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Thursday Round-Up: Brian Schottenheimer Does Virtual Q&A With Local High School Coaches

Seahawks offensive coordinator Brian Schottenheimer did a virtual Q&A with local high school football coaches and athletic directors. 

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Good afternoon, 12s. 

Here's a look at what's out there for today – Thursday, June 11 – about your Seattle Seahawks:

Virtual Q&A With Coach Schotty

Seahawks offensive coordinator Brian Schottenheimer took part in a virtual Q&A earlier this month with local high school coaches and athletic directors, sharing stories of what the Seahawks' virtual offseason has been like, team culture and more. 

On holding virtual team meetings, Schottenheimer told coaches one thing they've learned is that they need to do more to keep players engaged than they would in a traditional meeting setting. 

"The interesting thing that I would recommend for coaches out there that are trying to do this with their players… I would probably say I ask more questions now than I normally would in an installation," he said. "We've found we have to keep it more interactive, we have to continually ask questions that hold players' attention."

Schottenheimer also explained what a virtual walkthrough looks like, with coaches flashing the defense on video call, then having the center make the protection call with the rest of the linemen giving their assignments, from left to right. Russell Wilson then goes through his cadence, and receivers are asked to actually move through their routes as best as they can.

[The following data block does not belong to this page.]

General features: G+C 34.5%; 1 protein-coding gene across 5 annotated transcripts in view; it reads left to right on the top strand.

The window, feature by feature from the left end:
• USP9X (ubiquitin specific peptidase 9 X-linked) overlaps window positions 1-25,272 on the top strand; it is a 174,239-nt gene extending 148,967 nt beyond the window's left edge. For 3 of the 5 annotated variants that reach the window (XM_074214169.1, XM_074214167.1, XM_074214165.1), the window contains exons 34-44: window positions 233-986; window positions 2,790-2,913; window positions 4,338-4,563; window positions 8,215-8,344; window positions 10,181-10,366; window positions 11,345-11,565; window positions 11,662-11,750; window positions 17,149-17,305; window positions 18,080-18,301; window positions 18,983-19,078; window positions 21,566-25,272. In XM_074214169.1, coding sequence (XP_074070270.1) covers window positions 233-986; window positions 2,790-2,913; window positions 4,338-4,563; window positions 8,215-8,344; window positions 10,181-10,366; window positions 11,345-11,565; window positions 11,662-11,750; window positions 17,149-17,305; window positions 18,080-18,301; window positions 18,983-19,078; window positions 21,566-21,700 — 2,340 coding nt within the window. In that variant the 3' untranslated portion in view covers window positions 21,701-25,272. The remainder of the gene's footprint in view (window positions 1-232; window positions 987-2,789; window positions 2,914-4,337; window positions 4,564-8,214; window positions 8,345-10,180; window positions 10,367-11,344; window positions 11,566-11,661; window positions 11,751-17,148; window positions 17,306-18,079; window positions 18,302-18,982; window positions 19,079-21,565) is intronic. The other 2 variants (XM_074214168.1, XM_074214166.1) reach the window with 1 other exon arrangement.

"It's as close as we can make it to being on the grass," Schottenheimer said. "We literally want guys moving… We've gotten quite a bit accomplished."

Asked about the culture he joined in Seattle, Schottenheimer said it is the best he has been a part of, which is no small statement considering he worked under his father, Marty, for three different teams.  

"It is by far the best culture I've been around," he said. "I think that starts with ownership, Jody Allen and Paul before her, then Pete and John and their relationship is amazing the way that they communicate. But what you find very early in your time as a Seahawk employee is that everybody is included, everybody has a voice, and Pete and John, they don't want you to change. They want you to be comfortable with who you are, be the best version of yourself, but in doing that, be ever mindful that you are part of a team." 

Finally, Schottenheimer ended with a message of encouragement to the coaches on the call, saying, "I just wish everybody the best of luck out there as we hopefully get ready to start playing football and practicing. I grew up a coach's kid and was blessed enough to be around it my whole life, and just hat's off to all of you guys who are making a difference. It's really cool when you get to where I am now, and when I'm on the sideline before a game, former players who are no longer playing come up and tell me what an impact my father made on them and their lives. Not their careers, their life, and I know you guys are impacting all the young men and women that are playing under you. So just congratulations, good luck moving forward, and we'll be pulling for you."

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Social Post Of The Day

Today's social post comes from the Seahawks Twitter account, which shares some graduation photos of players for Throwback Thursday.

More From Around The Web

Sports Illustrated revisits the 2013 Seahawks defense and says you can't have a conversation about all-time great defenses without including that group. 

Bob Condotta of the Seattle Times looks at what a shortened offseason could potentially look like.

Jim Moore of 710 ESPN Seattle gives five reasons why the Seahawks defense will be better in 2020.

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